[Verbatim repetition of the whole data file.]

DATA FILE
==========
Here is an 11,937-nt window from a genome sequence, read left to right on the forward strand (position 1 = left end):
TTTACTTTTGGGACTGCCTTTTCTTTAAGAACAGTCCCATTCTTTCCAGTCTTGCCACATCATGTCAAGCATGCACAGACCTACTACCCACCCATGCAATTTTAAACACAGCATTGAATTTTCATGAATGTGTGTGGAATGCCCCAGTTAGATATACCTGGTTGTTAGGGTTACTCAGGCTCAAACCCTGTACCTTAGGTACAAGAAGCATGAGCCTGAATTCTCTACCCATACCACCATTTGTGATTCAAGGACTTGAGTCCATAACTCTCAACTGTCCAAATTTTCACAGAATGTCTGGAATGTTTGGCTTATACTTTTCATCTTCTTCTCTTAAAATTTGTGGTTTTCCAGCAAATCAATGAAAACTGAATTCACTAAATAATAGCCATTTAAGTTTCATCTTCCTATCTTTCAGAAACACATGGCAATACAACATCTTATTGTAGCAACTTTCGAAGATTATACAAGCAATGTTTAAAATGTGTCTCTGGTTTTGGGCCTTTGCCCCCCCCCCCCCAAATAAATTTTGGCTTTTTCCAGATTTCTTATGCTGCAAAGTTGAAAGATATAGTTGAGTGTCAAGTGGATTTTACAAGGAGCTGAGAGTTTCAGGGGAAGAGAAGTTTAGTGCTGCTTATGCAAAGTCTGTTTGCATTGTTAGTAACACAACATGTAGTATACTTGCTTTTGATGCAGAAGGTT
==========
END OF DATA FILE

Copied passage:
Here is an 11,937-nt window from a genome sequence, read left to right on the forward strand (position 1 = left end):
TTTACTTTTGGGACTGCCTTTTCTTTAAGAACAGTCCCATTCTTTCCAGTCTTGCCACATCATGTCAAGCATGCACAGACCTACTACCCACCCATGCAATTTTAAACACAGCATTGAATTTTCATGAATGTGTGTGGAATGCCCCAGTTAGATATACCTGGTTGTTAGGGTTACTCAGGCTCAAACCCTGTACCTTAGGTACAAGAAGCATGAGCCTGAATTCTCTACCCATACCACCATTTGTGATTCAAGGACTTGAGTCCATAACTCTCAACTGTCCAAATTTTCACAGAATGTCTGGAATGTTTGGCTTATACTTTTCATCTTCTTCTCTTAAAATTTGTGGTTTTCCAGCAAATCAATGAAAACTGAATTCACTAAATAATAGCCATTTAAGTTTCATCTTCCTATCTTTCAGAAACACATGGCAATACAACATCTTATTGTAGCAACTTTCGAAGATTATACAAGCAATGTTTAAAATGTGTCTCTGGTTTTGGGCCTTTGCCCCCCCCCCCCCAAATAAATTTTGGCTTTTTCCAGATTTCTTATGCTGCAAAGTTGAAAGATATAGTTGAGTGTCAAGTGGATTTTACAAGGAGCTGAGAGTTTCAGGGGAAGAGAAGTTTAGTGCTGCTTATGCAAAGTCTGTTTGCATTGTTAGTAACACAACATGTAGTATACTTGCTTTTGATGCAGAAGGTT